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Ionized Light Emitter Using Piezoelectric Crystal

IP.com Disclosure Number: IPCOM000075045D
Original Publication Date: 1971-Jul-01
Included in the Prior Art Database: 2005-Feb-24
Document File: 3 page(s) / 54K

Publishing Venue

IBM

Related People

Battison, AH: AUTHOR

Abstract

Ionized patterns associated with a vibrating crystal are used to observe certain crystal patterns, see for example, "A Visual Method For Studying Modes Of Vibration Of Quartz Plates" A. M. Skellett, Journal of the Optical Society of America, Vol. 17, October 1928, pages 308-317. The presently described device utilizes this principle to provide an effective light source.

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Ionized Light Emitter Using Piezoelectric Crystal

Ionized patterns associated with a vibrating crystal are used to observe certain crystal patterns, see for example, "A Visual Method For Studying Modes Of Vibration Of Quartz Plates" A. M. Skellett, Journal of the Optical Society of America, Vol. 17, October 1928, pages 308-317. The presently described device utilizes this principle to provide an effective light source.

The light source is preferably configured as an evacuated demountable structure 10, as shown in Figs. 1, 2. The conductive metal plate or body 11 has an enlarged frontal window aperture 12. A suitable transparent window member 13, such as quartz or glass, is seated and sealed, e.g. with an epoxy, within aperture 12. A smaller concentric and elongated aperture 14 provides a housing in the plate 11.

Mounted in aperture 14 is a metal conductive thin plate member
15. The latter has an enlarged aperture 16. A second metal conductive plate 17 is mounted above member 15. Plate 17 is shown, by way of example, as having a single smaller concentric aperture 18.

On top of plate 17 and over the aperture 18 is a thickness-shear mode cut crystal 19. The crystal 19 may have any suitable geometrical shape. In the example shown, a square piezoelectric crystal is utilized. Members 15 and 17 coact as one of the electrodes for crystal 19. A four corner clamping metal member 20 rests its four legs, e.g. leg 21, atop the respective four corners of crystal 19. Member 20 acts as the other electrode for crystal 19. Alternatively, a mirror image arrangement of elements similar to elements 15 and 17 may be used in lieu of element 20.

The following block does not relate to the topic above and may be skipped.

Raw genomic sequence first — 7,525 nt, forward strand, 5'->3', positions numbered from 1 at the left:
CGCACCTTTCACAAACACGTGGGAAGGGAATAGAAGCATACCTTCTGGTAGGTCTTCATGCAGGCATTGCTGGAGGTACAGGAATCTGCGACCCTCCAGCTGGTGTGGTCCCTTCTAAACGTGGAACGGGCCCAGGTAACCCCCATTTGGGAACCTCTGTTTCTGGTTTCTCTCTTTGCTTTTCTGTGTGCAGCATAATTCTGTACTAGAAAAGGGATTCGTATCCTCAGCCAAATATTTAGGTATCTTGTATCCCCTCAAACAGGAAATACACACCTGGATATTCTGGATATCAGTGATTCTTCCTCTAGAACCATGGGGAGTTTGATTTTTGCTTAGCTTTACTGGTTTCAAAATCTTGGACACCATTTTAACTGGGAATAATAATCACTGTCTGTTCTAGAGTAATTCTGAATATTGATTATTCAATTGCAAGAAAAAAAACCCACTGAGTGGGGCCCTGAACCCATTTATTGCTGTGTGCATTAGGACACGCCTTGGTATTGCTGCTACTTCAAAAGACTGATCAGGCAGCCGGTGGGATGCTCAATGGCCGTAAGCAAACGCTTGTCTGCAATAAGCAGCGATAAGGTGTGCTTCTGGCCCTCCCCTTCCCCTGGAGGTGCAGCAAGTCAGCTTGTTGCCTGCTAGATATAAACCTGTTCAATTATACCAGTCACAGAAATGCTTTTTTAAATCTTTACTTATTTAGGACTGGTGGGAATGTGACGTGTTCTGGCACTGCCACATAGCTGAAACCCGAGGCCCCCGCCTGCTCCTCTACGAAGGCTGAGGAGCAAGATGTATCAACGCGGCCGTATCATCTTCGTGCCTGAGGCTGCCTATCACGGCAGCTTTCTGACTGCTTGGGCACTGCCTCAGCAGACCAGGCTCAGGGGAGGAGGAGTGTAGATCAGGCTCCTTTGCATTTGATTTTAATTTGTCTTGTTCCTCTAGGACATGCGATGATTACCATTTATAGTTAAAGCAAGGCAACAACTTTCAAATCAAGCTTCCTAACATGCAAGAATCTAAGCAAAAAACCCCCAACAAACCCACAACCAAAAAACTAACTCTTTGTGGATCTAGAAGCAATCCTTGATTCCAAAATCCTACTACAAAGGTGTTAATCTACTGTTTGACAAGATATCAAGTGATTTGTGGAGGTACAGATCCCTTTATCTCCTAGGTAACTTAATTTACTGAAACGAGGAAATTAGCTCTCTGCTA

A conductive metal pad 22 rests on top of the electrode 20. One end of an insulated wire lead 23 is affixed to pad 22. The other end is connected to the central conductor 24 of coaxial connector 25 which is mounted, sealed and grounded to the body 11. Members 20 and 22 are insulated at their respective sides from the member 11 by suitable means, now shown.

Crystal 19 is of slightly smaller size than the top electrode 20. The shape of the top electrode 20 is compatible to the shape of the crystal being used. An electrically insulated, but heat removing, member 26 is interposed between a mechanical bias spring 27 and 22. The characteristics of spring 27 are selected to provide a predetermined biasing stress to the crystal 19. Alternatively, a means, not shown, for adjusting the spring pressure may be provided, if desired.

The upper end of spring 27 is seated against a bearing plate 28, fastened with screws 28' to the body plate 11. As a result, crystal 19 is aligned in housing
14. The alignment is such that during operation, standing waves generated on the crystal's surface are appropriately registered and will cause the resulting light patterns to emanate from the aperture exits, such as holes 16, 18. An 0-ring gasket 29 is provided between plate 11 and rear plate 30. A groove is provided in at least one of the pl...